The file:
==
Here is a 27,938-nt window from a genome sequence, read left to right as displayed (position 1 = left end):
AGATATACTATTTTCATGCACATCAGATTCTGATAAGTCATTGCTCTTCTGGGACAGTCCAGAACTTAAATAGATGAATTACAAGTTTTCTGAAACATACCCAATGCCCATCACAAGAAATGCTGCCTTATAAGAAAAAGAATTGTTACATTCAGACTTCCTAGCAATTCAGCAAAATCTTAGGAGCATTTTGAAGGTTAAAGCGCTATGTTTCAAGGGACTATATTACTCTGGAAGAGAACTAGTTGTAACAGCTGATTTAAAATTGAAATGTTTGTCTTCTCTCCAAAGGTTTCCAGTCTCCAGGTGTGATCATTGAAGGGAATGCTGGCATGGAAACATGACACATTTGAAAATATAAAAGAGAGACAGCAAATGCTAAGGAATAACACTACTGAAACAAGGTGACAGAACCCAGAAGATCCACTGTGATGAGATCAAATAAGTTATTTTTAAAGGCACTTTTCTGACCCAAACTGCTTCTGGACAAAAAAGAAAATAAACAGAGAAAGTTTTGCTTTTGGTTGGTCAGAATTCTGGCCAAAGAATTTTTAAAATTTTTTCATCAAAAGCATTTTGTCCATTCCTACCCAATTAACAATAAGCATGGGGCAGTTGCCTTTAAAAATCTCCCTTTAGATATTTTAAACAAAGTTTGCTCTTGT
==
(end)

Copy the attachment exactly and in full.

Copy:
Here is a 27,938-nt window from a genome sequence, read left to right as displayed (position 1 = left end):
AGATATACTATTTTCATGCACATCAGATTCTGATAAGTCATTGCTCTTCTGGGACAGTCCAGAACTTAAATAGATGAATTACAAGTTTTCTGAAACATACCCAATGCCCATCACAAGAAATGCTGCCTTATAAGAAAAAGAATTGTTACATTCAGACTTCCTAGCAATTCAGCAAAATCTTAGGAGCATTTTGAAGGTTAAAGCGCTATGTTTCAAGGGACTATATTACTCTGGAAGAGAACTAGTTGTAACAGCTGATTTAAAATTGAAATGTTTGTCTTCTCTCCAAAGGTTTCCAGTCTCCAGGTGTGATCATTGAAGGGAATGCTGGCATGGAAACATGACACATTTGAAAATATAAAAGAGAGACAGCAAATGCTAAGGAATAACACTACTGAAACAAGGTGACAGAACCCAGAAGATCCACTGTGATGAGATCAAATAAGTTATTTTTAAAGGCACTTTTCTGACCCAAACTGCTTCTGGACAAAAAAGAAAATAAACAGAGAAAGTTTTGCTTTTGGTTGGTCAGAATTCTGGCCAAAGAATTTTTAAAATTTTTTCATCAAAAGCATTTTGTCCATTCCTACCCAATTAACAATAAGCATGGGGCAGTTGCCTTTAAAAATCTCCCTTTAGATATTTTAAACAAAGTTTGCTCTTGT